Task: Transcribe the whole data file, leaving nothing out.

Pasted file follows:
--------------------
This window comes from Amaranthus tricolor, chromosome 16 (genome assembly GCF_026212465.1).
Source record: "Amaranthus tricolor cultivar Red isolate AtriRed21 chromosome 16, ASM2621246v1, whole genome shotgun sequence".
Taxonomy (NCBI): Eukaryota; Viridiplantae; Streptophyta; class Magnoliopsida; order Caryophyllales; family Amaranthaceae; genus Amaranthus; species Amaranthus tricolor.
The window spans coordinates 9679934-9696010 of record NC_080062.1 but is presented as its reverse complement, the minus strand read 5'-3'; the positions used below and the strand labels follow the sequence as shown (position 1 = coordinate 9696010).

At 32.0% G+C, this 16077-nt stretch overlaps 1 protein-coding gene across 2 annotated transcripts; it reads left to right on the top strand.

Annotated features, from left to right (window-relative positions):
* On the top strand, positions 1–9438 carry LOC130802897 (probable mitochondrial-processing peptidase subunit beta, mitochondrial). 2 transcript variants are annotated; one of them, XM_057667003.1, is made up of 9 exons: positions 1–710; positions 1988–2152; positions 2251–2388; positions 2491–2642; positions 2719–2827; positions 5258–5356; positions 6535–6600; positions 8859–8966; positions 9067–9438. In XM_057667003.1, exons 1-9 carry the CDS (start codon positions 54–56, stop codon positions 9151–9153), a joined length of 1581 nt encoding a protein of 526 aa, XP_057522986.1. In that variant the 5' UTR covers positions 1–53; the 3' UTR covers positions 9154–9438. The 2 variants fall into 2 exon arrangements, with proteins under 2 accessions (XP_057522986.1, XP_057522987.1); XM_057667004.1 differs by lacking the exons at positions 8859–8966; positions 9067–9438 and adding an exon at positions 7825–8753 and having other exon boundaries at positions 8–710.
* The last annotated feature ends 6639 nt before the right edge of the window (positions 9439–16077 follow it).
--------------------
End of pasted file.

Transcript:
This window comes from Amaranthus tricolor, chromosome 16 (genome assembly GCF_026212465.1).
Source record: "Amaranthus tricolor cultivar Red isolate AtriRed21 chromosome 16, ASM2621246v1, whole genome shotgun sequence".
Taxonomy (NCBI): Eukaryota; Viridiplantae; Streptophyta; class Magnoliopsida; order Caryophyllales; family Amaranthaceae; genus Amaranthus; species Amaranthus tricolor.
The window spans coordinates 9679934-9696010 of record NC_080062.1 but is presented as its reverse complement, the minus strand read 5'-3'; the positions used below and the strand labels follow the sequence as shown (position 1 = coordinate 9696010).

At 32.0% G+C, this 16077-nt stretch overlaps 1 protein-coding gene across 2 annotated transcripts; it reads left to right on the top strand.

Annotated features, from left to right (window-relative positions):
* On the top strand, positions 1–9438 carry LOC130802897 (probable mitochondrial-processing peptidase subunit beta, mitochondrial). 2 transcript variants are annotated; one of them, XM_057667003.1, is made up of 9 exons: positions 1–710; positions 1988–2152; positions 2251–2388; positions 2491–2642; positions 2719–2827; positions 5258–5356; positions 6535–6600; positions 8859–8966; positions 9067–9438. In XM_057667003.1, exons 1-9 carry the CDS (start codon positions 54–56, stop codon positions 9151–9153), a joined length of 1581 nt encoding a protein of 526 aa, XP_057522986.1. In that variant the 5' UTR covers positions 1–53; the 3' UTR covers positions 9154–9438. The 2 variants fall into 2 exon arrangements, with proteins under 2 accessions (XP_057522986.1, XP_057522987.1); XM_057667004.1 differs by lacking the exons at positions 8859–8966; positions 9067–9438 and adding an exon at positions 7825–8753 and having other exon boundaries at positions 8–710.
* The last annotated feature ends 6639 nt before the right edge of the window (positions 9439–16077 follow it).